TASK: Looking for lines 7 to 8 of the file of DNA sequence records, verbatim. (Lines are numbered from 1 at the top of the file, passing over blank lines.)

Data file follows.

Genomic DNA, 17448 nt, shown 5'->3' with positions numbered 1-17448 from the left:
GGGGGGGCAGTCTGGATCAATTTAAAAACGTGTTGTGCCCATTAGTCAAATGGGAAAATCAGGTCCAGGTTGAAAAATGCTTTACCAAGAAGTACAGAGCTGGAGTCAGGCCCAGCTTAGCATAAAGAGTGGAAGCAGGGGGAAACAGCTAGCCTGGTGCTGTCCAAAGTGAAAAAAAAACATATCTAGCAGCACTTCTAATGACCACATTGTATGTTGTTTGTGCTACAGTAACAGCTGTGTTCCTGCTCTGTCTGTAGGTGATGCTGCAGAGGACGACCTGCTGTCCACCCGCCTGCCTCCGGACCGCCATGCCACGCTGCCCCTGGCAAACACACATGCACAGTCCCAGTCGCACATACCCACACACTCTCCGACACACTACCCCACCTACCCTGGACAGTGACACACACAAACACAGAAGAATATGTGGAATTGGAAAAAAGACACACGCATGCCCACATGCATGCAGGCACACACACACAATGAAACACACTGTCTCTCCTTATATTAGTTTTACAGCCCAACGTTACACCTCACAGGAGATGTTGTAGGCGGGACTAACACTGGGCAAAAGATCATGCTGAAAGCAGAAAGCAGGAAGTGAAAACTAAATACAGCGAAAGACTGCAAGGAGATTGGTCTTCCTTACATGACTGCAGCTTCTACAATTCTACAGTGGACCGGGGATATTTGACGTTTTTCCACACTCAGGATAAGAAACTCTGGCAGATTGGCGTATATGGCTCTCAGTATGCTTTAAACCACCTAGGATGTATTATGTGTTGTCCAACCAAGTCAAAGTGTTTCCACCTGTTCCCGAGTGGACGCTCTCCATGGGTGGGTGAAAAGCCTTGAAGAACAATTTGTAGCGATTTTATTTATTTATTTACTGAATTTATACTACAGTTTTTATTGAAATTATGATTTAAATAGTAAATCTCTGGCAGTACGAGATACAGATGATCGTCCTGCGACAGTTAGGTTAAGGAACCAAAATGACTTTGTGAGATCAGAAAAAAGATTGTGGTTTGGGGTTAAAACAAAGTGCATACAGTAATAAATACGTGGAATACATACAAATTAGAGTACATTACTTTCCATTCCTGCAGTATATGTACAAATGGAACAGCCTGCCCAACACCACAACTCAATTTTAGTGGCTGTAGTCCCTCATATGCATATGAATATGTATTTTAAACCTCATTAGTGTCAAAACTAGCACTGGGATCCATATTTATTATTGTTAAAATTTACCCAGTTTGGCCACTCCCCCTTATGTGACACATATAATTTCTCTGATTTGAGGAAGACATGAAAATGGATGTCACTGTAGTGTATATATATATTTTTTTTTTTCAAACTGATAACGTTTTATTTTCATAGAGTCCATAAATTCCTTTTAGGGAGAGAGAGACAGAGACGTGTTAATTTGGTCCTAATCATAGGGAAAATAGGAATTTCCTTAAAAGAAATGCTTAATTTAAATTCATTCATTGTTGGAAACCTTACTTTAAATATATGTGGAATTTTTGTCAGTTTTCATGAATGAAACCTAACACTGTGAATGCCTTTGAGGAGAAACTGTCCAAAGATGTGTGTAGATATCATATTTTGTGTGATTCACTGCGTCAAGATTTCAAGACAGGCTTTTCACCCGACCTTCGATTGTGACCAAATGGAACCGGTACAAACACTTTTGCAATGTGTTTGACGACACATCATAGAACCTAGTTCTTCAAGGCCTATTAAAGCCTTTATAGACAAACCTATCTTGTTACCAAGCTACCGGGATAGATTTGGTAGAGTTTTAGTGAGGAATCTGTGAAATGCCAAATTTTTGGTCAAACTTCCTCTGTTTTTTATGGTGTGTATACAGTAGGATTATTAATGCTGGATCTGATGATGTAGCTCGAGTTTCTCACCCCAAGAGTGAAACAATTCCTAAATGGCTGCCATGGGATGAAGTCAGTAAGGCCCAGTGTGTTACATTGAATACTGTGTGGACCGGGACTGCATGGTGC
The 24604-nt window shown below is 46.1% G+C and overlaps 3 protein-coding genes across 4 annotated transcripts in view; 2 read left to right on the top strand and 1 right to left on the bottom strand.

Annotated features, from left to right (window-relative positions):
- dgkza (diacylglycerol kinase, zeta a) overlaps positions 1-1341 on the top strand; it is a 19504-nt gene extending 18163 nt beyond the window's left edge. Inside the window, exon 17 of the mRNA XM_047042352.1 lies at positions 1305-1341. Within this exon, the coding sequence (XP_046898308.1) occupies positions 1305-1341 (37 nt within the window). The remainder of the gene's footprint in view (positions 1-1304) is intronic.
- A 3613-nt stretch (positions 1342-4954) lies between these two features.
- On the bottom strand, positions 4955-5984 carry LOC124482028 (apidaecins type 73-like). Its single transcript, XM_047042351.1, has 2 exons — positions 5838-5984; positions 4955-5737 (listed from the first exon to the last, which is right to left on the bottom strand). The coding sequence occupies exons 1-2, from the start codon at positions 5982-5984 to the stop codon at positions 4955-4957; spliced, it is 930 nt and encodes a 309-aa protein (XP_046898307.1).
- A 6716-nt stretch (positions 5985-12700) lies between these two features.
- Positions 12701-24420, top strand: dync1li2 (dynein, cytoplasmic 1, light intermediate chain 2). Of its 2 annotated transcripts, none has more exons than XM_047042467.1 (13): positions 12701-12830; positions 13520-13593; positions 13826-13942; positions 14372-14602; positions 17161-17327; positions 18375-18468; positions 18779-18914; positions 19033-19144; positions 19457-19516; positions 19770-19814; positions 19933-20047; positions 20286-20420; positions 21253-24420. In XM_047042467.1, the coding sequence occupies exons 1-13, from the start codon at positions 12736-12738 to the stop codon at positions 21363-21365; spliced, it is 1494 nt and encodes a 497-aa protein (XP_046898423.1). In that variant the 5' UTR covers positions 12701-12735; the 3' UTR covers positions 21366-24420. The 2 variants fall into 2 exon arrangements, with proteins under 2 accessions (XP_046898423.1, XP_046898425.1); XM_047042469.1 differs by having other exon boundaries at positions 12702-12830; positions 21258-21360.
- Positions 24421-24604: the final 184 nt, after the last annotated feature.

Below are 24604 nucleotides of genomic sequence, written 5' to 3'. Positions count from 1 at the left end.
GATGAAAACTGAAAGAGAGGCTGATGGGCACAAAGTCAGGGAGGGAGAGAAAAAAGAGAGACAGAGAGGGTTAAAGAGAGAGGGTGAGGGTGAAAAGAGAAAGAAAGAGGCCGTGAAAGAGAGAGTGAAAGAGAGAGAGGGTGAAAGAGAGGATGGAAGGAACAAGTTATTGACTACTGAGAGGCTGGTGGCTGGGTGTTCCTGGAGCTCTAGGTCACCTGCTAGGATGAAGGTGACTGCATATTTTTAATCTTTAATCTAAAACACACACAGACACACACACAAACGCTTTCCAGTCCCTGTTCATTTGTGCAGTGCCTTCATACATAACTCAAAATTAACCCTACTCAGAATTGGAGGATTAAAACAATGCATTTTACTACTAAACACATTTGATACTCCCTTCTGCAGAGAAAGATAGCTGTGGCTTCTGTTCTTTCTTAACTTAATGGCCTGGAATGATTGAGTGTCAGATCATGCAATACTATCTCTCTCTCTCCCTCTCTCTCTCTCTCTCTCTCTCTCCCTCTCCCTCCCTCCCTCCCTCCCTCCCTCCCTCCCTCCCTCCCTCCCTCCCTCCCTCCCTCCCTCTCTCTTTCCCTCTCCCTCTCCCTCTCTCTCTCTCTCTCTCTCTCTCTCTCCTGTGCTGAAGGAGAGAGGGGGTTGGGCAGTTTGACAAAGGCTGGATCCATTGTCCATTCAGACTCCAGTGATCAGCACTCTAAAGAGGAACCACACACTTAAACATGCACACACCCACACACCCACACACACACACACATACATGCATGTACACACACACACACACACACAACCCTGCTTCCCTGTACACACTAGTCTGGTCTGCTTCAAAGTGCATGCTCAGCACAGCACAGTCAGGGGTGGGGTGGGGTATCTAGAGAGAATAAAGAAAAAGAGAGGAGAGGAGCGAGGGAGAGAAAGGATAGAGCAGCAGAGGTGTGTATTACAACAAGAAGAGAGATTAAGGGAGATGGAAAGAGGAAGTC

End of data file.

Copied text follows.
- On the bottom strand, positions 4955-5984 carry LOC124482028 (apidaecins type 73-like). Its single transcript, XM_047042351.1, has 2 exons — positions 5838-5984; positions 4955-5737 (listed from the first exon to the last, which is right to left on the bottom strand). The coding sequence occupies exons 1-2, from the start codon at positions 5982-5984 to the stop codon at positions 4955-4957; spliced, it is 930 nt and encodes a 309-aa protein (XP_046898307.1).
- A 6716-nt stretch (positions 5985-12700) lies between these two features.